Jordin Sparks is finding it ''so hard'' to teach her son about racism, and feels ''devastated'' that she has to tell the toddler he ''may be treated differently'' because of the colour of his skin.
Jordin Sparks is finding it ''so hard'' to teach her son about racism.
The 'American Idol' alum is mother to two-year-old son DJ - whom she has with her husband Dana Isaiah - and has said she feels ''devastated'' that she needs to talk to her toddler about the impact racism will have on him as he gets older.
She said: ''How do we tell him that he may be treated differently because his parents have melanin in their skin? It's devastating. It's so hard that we have to have that conversation; he's so young, and it's hard to chip away at his innocence in that way. We're going to have to have a conversation that's going to shatter some things for our son.''
And the 'No Air' hitmaker, 30, is determined to throw her support behind the Black Lives Matter movement, because she wants to see a ''better future'' for her son.
She added: ''I want his future to be better than this; it's got to be better than this.''
Jordin is currently enjoying some extra family time amid the coronavirus pandemic, and says her son has ''blossomed so much'' over the past few months.
Speaking to People magazine, she gushed: ''DJ has just blossomed so much during this time. Being able to see him grow every single day is so much fun. This morning DJ walked up to Dana, shook his hand and said, 'Nice to meet you, Dad.' It was the cutest thing - we never taught him how to shake hands! He's like a little Energiser bunny - he just keeps going and going.''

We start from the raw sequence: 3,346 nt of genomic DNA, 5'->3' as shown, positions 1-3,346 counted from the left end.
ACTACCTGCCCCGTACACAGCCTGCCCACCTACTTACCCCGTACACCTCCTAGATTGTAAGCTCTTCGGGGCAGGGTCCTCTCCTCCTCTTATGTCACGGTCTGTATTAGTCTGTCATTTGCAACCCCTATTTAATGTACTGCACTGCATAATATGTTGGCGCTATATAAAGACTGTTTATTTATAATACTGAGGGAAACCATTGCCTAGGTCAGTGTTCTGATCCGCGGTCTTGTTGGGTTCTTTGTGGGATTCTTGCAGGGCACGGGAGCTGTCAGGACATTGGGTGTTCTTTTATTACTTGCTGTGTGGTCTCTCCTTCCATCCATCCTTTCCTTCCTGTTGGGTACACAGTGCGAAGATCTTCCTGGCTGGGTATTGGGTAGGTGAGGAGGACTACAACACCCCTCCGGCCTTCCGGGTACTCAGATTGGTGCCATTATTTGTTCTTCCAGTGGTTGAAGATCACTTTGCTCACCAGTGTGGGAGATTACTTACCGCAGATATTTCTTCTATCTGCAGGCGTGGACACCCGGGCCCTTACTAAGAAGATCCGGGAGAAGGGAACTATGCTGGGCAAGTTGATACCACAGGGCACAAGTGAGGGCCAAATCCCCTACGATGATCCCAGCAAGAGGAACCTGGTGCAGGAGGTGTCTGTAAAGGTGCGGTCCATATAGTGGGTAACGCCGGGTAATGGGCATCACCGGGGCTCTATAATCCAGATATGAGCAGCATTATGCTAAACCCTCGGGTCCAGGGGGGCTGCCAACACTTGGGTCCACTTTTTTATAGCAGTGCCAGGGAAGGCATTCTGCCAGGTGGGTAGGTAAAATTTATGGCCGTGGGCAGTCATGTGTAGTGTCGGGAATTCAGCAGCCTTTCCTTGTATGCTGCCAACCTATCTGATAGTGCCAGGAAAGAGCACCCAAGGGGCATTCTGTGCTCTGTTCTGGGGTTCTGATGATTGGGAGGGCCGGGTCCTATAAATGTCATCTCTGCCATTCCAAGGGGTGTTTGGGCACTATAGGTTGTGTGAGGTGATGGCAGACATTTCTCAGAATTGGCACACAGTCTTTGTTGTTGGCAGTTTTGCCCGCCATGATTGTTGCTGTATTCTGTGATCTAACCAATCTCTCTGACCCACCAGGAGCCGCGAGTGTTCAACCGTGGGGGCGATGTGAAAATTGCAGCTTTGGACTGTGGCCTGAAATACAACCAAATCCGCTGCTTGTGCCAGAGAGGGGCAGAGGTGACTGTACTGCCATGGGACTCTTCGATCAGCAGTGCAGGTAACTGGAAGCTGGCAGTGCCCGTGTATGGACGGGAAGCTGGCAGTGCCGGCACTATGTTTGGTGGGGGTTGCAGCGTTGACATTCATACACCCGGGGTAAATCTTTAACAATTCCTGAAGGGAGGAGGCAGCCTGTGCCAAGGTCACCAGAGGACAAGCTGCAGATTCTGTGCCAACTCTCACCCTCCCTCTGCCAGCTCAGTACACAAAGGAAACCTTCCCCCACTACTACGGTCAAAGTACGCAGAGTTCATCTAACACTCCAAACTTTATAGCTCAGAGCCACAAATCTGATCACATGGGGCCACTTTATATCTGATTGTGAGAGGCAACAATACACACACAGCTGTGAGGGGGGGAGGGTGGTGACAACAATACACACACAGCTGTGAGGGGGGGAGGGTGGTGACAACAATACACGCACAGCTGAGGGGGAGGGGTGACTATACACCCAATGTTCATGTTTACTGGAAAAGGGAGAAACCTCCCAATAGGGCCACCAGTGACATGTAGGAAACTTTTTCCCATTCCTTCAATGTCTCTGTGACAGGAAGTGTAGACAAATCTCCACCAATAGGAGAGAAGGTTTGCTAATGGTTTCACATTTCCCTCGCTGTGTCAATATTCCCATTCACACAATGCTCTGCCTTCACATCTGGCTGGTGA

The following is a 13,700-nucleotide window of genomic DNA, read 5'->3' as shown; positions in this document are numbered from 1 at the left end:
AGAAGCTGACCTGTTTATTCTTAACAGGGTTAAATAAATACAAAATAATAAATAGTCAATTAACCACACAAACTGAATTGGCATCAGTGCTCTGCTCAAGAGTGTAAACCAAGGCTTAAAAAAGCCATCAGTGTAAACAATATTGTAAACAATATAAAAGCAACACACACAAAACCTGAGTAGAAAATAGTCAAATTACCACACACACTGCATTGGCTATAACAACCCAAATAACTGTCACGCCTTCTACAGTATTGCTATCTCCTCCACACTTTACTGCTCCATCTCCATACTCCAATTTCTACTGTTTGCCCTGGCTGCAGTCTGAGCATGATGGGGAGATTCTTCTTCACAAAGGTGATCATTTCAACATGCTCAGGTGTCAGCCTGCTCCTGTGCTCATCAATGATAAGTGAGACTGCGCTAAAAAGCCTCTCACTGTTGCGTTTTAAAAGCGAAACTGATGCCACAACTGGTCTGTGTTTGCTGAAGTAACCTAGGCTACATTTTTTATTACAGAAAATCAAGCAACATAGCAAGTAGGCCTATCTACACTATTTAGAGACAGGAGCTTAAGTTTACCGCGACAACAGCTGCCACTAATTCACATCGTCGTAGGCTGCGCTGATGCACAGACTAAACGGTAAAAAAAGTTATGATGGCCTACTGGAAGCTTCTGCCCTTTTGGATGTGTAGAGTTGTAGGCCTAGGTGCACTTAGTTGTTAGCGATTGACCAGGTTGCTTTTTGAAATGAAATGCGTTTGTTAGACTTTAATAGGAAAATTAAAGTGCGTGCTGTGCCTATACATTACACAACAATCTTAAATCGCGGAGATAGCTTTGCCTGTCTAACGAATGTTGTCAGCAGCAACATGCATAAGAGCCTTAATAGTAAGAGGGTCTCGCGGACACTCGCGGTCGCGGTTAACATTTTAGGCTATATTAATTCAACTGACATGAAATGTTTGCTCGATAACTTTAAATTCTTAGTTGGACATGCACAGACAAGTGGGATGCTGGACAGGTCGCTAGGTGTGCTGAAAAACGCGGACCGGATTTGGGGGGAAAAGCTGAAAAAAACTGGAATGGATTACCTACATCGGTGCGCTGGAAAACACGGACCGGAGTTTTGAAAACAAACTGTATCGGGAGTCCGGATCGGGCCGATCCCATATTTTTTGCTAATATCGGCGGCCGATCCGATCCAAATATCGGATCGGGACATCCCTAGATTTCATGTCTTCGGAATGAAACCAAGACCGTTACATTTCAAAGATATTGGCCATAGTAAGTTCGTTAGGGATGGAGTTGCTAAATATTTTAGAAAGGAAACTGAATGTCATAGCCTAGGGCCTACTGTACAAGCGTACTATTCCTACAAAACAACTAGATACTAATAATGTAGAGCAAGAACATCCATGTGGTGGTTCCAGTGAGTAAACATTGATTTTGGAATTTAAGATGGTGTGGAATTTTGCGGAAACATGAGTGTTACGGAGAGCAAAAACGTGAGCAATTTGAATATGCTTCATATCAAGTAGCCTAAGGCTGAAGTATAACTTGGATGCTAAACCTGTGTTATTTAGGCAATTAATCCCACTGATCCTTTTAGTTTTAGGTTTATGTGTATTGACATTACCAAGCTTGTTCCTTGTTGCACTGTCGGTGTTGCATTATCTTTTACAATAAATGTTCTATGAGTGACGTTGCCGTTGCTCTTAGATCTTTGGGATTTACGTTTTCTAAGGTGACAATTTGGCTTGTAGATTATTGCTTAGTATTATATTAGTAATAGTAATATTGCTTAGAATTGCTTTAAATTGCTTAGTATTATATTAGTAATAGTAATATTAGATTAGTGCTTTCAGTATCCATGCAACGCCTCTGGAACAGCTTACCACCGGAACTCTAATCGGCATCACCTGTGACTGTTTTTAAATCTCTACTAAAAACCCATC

Meanwhile, Jordin recently said she's ready to speak her mind without worrying about offending people.
She said: ''I've always been one of those people that fears being misunderstood. I would never intentionally try and hurt somebody's feelings or try and offend anyone.
''I have been nervous to speak on things, a lot of times throughout my career. [But I] just can't be afraid to offend people anymore, or to be misunderstood.
''This moment in time for me, especially being mixed, and especially having a Black husband, and a son that the world is going to view as Black as well - even though he's got lighter skin and blue eyes, he's still going to be a Black kid, you know what I'm saying? And for me, it was just like, you know what? Basically, expletive this. F this. I can't, I cannot, I just can't, I cannot not say anything. I have to say something.''
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